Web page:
What Ed Miliband Needs to Spell out for 2013

By Michael Meacher, from Left Futures:

Ed Miliband’s commitment today to set out concrete policy steps in this next year is certainly needed. But the really essential point is that they must deal with the fundamentals, given how dire and precarious the state of Britain has now descended into.

The worry is that both the main parties are now fixated on symbols which, though important in themselves, are not central to the current pressing concerns of most of the general public. The Tory party has impaled itself once again on the EU question, as though withdrawal from Europe were somehow a panacea for the cure of Britain’s woes – an idea so fanciful, whatever one thinks about the EU, as to be risible.

The Labour party has adopted the theme of ‘One Nation Britain’ which certainly draws on the injustice and hurt of profound inequality, but gives very little sense of the huge structural transformation that is needed if both national and individual prosperity is to be restored. Above all, sheltering beneath a popular and heart-warming slogan cannot be a substitute for confronting the profound failures that are daily pulling down Britain.

The single most important point for Labour to make, and one for which the whole country is waiting, is that prolonged austerity is self-defeating; even the government’s own OBR has recently predicted that on current policies the structural deficit will still be £99bn in 2015, only £10bn less than it was in 2010 – a policy of ruthless attrition with virtually no reward whatever.

Labour should commit instead to create a million jobs within 2 years, funded either by diverting QE into direct public investment in infrastructure or housing, or by taxing the 1-2% super-rich, or by borrowing a very modest £0.15bn at ultra-low interest rates to raise £30bn to turn the economy around.

Second, the drastically hollowed-out UK economy (with a deficit in traded goods this year of some £110bn, or 7.5% of GDP) should be repaired by switching from over-dependence on financial services, which produced the epic crash of 2008-9, to a massive programme to reinvigorate British manufacturing. There is no other way to safeguard British living standards and to restore a full-employment economy.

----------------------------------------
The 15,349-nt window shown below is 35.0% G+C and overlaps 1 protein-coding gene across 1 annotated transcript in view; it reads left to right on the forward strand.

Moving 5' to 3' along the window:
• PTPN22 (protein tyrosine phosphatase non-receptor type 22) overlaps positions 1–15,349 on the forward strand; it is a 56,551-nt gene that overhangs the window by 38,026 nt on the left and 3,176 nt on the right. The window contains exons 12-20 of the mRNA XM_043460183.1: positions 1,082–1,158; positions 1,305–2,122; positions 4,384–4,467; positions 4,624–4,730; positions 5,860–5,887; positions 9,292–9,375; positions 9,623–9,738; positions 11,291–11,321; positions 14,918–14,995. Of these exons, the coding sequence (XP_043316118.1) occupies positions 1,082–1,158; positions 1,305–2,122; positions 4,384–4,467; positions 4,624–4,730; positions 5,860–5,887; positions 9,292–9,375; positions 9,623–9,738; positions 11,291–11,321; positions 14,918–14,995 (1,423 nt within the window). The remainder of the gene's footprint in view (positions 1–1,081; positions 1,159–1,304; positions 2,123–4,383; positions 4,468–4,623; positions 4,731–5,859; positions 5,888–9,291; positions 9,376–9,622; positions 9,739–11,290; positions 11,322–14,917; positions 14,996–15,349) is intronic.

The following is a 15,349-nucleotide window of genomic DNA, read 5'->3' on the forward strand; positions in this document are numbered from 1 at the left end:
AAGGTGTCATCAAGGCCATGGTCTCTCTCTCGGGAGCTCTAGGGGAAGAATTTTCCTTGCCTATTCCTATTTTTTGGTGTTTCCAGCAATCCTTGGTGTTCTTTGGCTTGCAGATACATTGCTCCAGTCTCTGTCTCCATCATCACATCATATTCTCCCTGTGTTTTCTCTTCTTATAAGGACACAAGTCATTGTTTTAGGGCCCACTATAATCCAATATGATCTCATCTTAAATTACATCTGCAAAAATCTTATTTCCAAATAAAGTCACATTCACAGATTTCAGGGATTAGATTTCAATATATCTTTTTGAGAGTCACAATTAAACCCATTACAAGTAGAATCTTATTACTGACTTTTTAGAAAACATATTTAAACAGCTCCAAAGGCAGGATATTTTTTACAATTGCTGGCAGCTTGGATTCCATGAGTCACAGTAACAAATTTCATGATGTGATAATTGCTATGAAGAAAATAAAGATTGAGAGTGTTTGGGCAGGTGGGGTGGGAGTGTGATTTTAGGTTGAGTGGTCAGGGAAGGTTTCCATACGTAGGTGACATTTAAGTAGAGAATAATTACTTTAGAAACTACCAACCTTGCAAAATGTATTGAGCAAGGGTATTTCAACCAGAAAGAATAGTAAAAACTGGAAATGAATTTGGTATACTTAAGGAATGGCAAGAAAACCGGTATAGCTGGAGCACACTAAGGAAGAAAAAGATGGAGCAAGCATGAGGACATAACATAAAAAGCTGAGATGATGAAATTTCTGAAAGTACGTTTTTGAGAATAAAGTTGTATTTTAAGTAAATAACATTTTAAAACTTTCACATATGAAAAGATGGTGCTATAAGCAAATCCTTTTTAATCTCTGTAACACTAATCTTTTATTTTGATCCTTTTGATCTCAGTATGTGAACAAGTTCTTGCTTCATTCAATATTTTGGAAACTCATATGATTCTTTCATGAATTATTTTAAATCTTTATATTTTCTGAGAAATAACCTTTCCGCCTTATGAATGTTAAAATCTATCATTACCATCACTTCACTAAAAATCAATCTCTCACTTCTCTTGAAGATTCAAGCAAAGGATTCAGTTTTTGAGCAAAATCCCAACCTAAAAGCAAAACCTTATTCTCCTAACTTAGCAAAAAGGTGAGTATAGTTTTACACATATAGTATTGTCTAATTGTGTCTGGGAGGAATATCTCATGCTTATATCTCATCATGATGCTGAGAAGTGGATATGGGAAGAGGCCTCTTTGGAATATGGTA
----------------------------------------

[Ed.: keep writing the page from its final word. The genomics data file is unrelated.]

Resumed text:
Third, Labour should commit to radical reform of the banks to ensure they serve the real interests of British industry, not their own self-interest through wasteful and destructive financial speculation and tax avoidance.

Fourth, Labour should make clear its commitment to re-draw the boundaries between state and markets by ensuring that the objective of market efficiency is properly balanced by the ethos of public service and community interest, either through regulation, taxation or public ownership as most appropriate.

Fifth, the yawning inequality of income, wealth, power and opportunity must be addressed by whole company pay bargaining, tax on extreme wealth, a new charter of employment rights in the workplace, and a classless and open education system.

3 comments on “What Ed Miliband Needs to Spell out for 2013

  1. Jay Blackwood on said:

    “Fifth, the yawning inequality of income, wealth, power and opportunity must be addressed by whole company pay bargaining, tax on extreme wealth, a new charter of employment rights in the workplace, and a classless and open education system.”

    If anyone seriously thinks that the Labour Party is going to fight for that agenda they really need their heads examining…

  2. Manzil on said:

    These are all fairly supportable (but rudimentary) left reformist demands.

    The problem is, just as Meacher castigates the Labour leadership for not offering a structural critique, equally he fails to offer a programme for how to actually get the party onto this ground. This is because Labour’s parliamentary left is essentially neutered; dilettante hypocrites like Diane Abbott and Meacher himself have allowed consummate insiders like Cruddas to pose as more authentically social democratic influences, because their analyses never actually extent to the sphere of practical political action.

    So the problem is, demands are all they are. And demands from ‘voices in the wilderness’, who long ago ceased to be relevant to the labour movement, are worse than useless.

    Agitational demands need to be wedded to the activity and consciousness of working people. Labourism cannot develop that. It can, at best, reflect its spread after the fact: and this requires a strong and coherent challenge, able to overcome the institutional reproduction of the ruling class agenda within the public sphere. Such a challenge must begin with an honest assessment of the prospects for Labour rule – that it will likely result in a right-wing economic agenda that systematically attacks workers’ living standards and will require counter-organisation – rather than illusions in Miliband’s potential beneficence.